Recommendation 2: International – Best Practices

Direct the Task Force to develop, within one year (and refine as appropriate in subsequent years), best practices for catch documentation and data tracking; high seas boarding and inspection; monitoring, control, and surveillance measures (including observer programs, vessel tracking systems, authorized vessel lists); port State control; and compliance monitoring and promote their adoption in each of the Regional Fishery Management Organizations (RFMOs) of which the United States is a member.

Rationale

Effective management of internationally shared fish stocks requires cooperation among nations to develop the necessary monitoring, control, and surveillance measures to ensure that all follow the agreed upon rules. Different RFMOs have adopted different measures over the years, and they are often developed ad hoc within each organization and not always updated in light of improvements in technology or other advances. Particularly among the RFMOs that manage similar fish stocks, consistent and up-to-date measures that reflect best practices will facilitate enforcement, eliminate loopholes, and improve cooperation. At the same time, there is no one-size-fits-all solution. Effective use of these tools also means identifying which tools fit best with the specifics of each fishery or region. 

Article 21 of the 1995 United Nations Fish Stocks Agreement (UNFSA) establishes a reciprocal high seas boarding and inspection regime that is a critical tool for greater cooperation in enforcement of RFMO-adopted conservation and management measures. This regime serves as the best-practice model for RFMO schemes. To date only the Western and Central Pacific Fisheries Commission (WCPFC) has implemented measures to the full extent outlined in UNFSA, and the United States will continue to seek adoption of comparable regimes in the other RFMOs to which it is a party.


Implementation Steps

Lead Agencies: NOAA and the Department of State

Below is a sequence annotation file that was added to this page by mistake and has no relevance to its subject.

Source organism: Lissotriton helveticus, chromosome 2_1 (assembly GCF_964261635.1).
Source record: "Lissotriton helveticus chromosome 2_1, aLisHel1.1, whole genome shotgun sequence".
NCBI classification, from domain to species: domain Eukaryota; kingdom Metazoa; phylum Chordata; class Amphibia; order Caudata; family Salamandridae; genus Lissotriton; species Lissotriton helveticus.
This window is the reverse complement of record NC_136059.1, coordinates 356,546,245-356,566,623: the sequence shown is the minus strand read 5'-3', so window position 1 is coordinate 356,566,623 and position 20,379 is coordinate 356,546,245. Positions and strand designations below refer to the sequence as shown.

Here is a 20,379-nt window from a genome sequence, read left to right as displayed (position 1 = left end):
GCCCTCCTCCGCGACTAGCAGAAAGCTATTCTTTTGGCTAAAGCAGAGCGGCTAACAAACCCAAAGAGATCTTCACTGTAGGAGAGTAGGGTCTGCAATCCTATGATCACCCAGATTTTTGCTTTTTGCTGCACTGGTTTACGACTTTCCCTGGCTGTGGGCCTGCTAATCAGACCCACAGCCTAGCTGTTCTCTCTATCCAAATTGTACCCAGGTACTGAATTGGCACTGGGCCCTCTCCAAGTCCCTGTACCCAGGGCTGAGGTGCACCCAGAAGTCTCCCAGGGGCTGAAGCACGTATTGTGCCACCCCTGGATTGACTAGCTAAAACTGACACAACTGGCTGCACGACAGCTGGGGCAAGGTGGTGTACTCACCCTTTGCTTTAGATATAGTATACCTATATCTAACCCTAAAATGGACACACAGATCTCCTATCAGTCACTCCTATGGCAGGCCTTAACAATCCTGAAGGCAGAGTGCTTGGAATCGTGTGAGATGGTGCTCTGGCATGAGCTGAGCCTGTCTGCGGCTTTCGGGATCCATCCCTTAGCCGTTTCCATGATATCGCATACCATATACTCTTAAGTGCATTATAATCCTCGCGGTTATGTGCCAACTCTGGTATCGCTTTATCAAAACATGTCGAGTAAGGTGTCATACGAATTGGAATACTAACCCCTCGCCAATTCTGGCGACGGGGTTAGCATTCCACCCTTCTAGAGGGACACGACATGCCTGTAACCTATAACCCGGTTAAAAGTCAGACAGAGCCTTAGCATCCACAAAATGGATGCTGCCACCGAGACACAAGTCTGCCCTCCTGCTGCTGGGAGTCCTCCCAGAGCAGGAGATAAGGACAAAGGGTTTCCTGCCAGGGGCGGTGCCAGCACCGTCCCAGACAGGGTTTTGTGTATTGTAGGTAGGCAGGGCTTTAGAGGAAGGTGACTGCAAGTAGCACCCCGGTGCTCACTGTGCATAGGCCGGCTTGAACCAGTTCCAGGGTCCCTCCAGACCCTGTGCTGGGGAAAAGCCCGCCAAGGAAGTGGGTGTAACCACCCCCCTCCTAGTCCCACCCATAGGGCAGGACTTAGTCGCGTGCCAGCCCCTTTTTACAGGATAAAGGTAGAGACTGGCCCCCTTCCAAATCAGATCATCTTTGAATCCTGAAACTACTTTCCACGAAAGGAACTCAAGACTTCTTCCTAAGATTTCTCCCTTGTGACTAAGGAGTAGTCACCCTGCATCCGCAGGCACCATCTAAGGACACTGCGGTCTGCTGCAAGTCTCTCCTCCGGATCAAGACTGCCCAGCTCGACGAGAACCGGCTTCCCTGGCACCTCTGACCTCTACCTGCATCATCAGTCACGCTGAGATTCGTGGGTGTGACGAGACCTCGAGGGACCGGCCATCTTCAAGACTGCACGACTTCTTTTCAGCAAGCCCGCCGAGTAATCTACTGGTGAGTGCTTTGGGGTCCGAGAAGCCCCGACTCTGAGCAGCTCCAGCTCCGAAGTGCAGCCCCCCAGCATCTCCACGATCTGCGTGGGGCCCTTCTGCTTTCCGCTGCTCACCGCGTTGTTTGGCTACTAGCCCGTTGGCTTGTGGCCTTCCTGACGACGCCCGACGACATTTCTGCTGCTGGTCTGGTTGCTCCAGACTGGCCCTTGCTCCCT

Other agencies involved: DOJ
This work, and particularly efforts to regularly update it into the future, may also be rolled into efforts
to revise and further implement the U.S. National Plan of Action to Prevent, Deter, and Eliminate IUU
Fishing.
  • By June 2015, NOAA and the Department of State will convene an interagency group to evaluate
    existing RFMO measures related to monitoring, control, and surveillance (including port State
    controls) and compliance monitoring, related U.S. regulations, and input received from U.S. and
    international comments on the draft recommendations. The interagency group will identify best
    practices among these existing measures, including evaluating their overall effectiveness and the
    status of implementation and compliance by RFMO members with the various measures. The work
    will also include identifying the circumstances in which a particular tool might be most effective or
    appropriate.
  • By September 2015, the interagency group will complete a set of best practices, including, as appropriate,
    model text and/or key elements that could form the basis of RFMO measures.
  • By December 2015, U.S. delegations to RFMOs will begin, as appropriate given existing measures, to
    advance proposals to adopt new, or modify existing, measures based on these best practices, including
    UNFSA-consistent high seas boarding and inspection regimes. Specific proposals will also take
    into account input from relevant U.S. constituent Advisory Committees appointed to advise the U.S.
    delegations to each RFMO.
  • By December 2015, based on the results of expert work convened by the FAO to develop best
    practices for catch documentation and trade tracking, the interagency group will, as appropriate given
    existing measures, expand this work to include multilateral catch documentation schemes.

One example of best practices for data documentation. Photo Credit: NOAA Fisheries